India has solidified its position as a significant development partner of Afghanistan and garnered the Afghans’ goodwill. It does not depict a tightly defined strategic aim with its investment in Afghanistan; instead, it seeks to contribute effectively to creating a growth-friendly climate for Afghans. This strategy centered on the people is a fundamental advantage India has over other regional states concerning Afghanistan. Moreover, due to its geographical proximity, economic strength, military capacity, and extensive diplomatic network, India is a vital and tangible component in the Taliban’s pursuit of internal and global legitimacy. To display greater autonomy, the Taliban have engaged in activities that undermine Pakistan’s aim to maintain unchallenged control over Afghanistan’s affairs. In reality, the Taliban have openly expressed their displeasure with Pakistan’s efforts to hinder their development and relations with India.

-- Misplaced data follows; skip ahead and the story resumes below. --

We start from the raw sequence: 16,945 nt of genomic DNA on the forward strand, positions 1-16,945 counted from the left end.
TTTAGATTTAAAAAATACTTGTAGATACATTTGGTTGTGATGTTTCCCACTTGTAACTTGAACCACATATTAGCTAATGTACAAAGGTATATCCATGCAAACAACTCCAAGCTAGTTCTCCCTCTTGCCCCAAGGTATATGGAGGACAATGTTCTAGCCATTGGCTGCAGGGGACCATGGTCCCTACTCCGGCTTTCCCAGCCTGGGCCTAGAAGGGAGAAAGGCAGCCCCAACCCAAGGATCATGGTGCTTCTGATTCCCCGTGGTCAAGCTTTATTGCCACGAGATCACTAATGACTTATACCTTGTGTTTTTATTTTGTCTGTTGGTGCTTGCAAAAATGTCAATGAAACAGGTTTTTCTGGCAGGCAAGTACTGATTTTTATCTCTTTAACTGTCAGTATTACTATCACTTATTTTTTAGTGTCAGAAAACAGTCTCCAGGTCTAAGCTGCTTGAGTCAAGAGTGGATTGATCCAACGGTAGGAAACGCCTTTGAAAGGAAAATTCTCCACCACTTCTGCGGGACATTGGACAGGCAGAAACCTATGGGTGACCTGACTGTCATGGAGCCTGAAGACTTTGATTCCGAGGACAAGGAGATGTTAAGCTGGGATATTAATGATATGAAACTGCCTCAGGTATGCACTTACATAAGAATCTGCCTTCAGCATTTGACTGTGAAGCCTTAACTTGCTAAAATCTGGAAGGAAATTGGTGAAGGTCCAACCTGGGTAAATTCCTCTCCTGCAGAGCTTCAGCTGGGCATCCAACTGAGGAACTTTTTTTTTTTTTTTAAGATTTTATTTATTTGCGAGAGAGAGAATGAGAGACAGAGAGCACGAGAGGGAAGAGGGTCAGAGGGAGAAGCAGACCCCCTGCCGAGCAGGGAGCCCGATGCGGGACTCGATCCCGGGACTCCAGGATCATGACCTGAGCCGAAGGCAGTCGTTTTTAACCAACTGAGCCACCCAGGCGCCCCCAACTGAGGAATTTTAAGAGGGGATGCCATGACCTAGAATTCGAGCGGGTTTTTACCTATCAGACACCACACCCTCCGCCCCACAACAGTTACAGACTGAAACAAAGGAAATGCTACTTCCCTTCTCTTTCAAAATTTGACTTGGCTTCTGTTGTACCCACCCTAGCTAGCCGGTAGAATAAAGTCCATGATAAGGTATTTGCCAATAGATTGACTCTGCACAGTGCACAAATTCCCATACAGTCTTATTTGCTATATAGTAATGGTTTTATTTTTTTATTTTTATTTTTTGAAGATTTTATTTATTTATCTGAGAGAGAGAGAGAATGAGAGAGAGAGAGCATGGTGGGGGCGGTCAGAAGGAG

While in Taliban’s previous regime, India distanced itself from the outfit. However, the approach this time is significantly different; India is ready to engage with the Taliban. However, at the same time, India refuses to provide recognition to the Taliban in any manner. It is also to be noted that India is not concerned with the Taliban regime but with its ties with terror outfits and Pakistan.
India’s current approach, while serving the purpose, is walking on a knife edge in many ways. India cannot choose to engage with Afghanistan but also, at the same time, refuse to grant recognition to the Taliban regime. The same is bound to raise questions. Further, in the face of growing pressure to make its stand clear, India would be forced to grant recognition to the Taliban. In this way, New Delhi would be playing into the hands of the Taliban, and India would have to grant recognition to the Taliban, in its desired conditions, with India having very little bargaining power. Therefore, it would be better if New Delhi recognized the Taliban regime before such pressure mounted on it.